The initial study waters were Isabella, Pine Flat, and Berryessa. The concept was to release hatchery produced rainbow trout in the spring at a size large enough to prey upon the abundant threadfin shad population. Threadfin shad were imported to several southern California reservoirs in the 1950’s and later transferred to northern California reservoirs. They were also considered to be a food competitor with small juvenile trout and bass. The basic concept was the trout would feed on the shad, grow to a larger size and be largely unavailable to anglers in the summer.

    Rawstron’s study proposal suggested hatchery produced catchable-sized trout be stock a size of at least 8 inches (one year in the hatchery) in the springtime and at a density of about 4 fish per surface acre. Several strains of rainbow trout were tested and a minimum of 200 fish of each strain was tagged and released with an external tag bearing a reward for return of the tag. During most study years, the Kamloops strain, originally imported to California by Federal personnel at the Coleman National Fish Hatchery, was considered the most successful based on survival and growth. Other California strains, i.e. Whitney, Hot Creek, Shasta were included in the studies but did not typically perform as well. Due to the success of the program at the study waters, stocking strategy was expanded to several other northern California reservoirs.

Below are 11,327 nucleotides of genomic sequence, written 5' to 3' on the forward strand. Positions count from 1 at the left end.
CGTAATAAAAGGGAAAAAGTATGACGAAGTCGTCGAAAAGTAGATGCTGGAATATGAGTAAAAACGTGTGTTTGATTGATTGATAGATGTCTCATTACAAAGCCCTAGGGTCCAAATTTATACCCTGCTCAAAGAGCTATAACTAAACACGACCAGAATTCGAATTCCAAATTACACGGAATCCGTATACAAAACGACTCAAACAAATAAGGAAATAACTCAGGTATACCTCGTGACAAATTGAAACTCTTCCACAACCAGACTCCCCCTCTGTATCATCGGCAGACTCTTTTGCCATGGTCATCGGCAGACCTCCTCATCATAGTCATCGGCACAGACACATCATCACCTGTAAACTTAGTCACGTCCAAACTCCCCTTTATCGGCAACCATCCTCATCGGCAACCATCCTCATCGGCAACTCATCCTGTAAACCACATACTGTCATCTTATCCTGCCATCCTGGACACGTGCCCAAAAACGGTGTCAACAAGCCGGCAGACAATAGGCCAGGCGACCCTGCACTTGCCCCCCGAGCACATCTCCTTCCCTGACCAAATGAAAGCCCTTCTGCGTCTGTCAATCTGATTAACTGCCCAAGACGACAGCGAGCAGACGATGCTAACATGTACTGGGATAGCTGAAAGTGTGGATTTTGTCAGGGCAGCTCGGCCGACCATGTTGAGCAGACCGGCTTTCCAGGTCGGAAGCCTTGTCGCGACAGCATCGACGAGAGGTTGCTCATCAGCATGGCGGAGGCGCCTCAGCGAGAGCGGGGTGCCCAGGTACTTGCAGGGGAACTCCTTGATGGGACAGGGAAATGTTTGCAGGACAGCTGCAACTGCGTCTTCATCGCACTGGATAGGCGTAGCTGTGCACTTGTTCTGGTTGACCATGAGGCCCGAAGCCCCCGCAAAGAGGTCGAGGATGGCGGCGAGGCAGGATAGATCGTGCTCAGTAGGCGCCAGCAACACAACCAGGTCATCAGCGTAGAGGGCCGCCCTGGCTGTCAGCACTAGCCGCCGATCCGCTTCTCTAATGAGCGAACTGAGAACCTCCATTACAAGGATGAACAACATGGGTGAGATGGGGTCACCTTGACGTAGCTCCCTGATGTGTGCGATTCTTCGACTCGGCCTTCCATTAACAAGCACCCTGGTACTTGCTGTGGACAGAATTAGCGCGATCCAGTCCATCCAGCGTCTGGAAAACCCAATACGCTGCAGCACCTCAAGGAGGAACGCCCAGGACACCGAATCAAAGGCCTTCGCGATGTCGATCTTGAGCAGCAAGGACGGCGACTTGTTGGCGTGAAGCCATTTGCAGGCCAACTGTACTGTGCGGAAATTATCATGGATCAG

One of the original goals of the program was to produce trout of at least five pounds, however, the program failed to ever reach that goal. Additionally, Fish and Game Commission policy required a minimum of 50% of the stocked trout be harvested, but return by number released never reached 50%. As an alternative, Rawstron rationalized the program reached the goal by returning 50% by weight, since the trout usually reached a size of 16 to 24 inches after one or two years in the reservoir.

    Unfortunately, most likely due to hatchery domestication, very few tagged trout were ever caught after two years in the reservoir. It was suggested after reaching maturity, most of the fish perished and most reservoirs lacked suitable spawning tributaries and rearing habitat. The fishery was most successful in the fall as water temperatures dropped from the summer highs to around 64o F. At that time, the thread fin shad would return to the surface in schools in a second fall spawning. Thread fin shad typically spawn in the spring as water temperatures rise to 64o F., and the fall spawning as temperatures dropped was usually not successful due to decreased availability of plankton for the juvenile fish. The surface feeding trout were readily available to anglers fly fishing small one inch long thread fin shad patterns, although spin anglers did even better fishing a small silver cast master lure.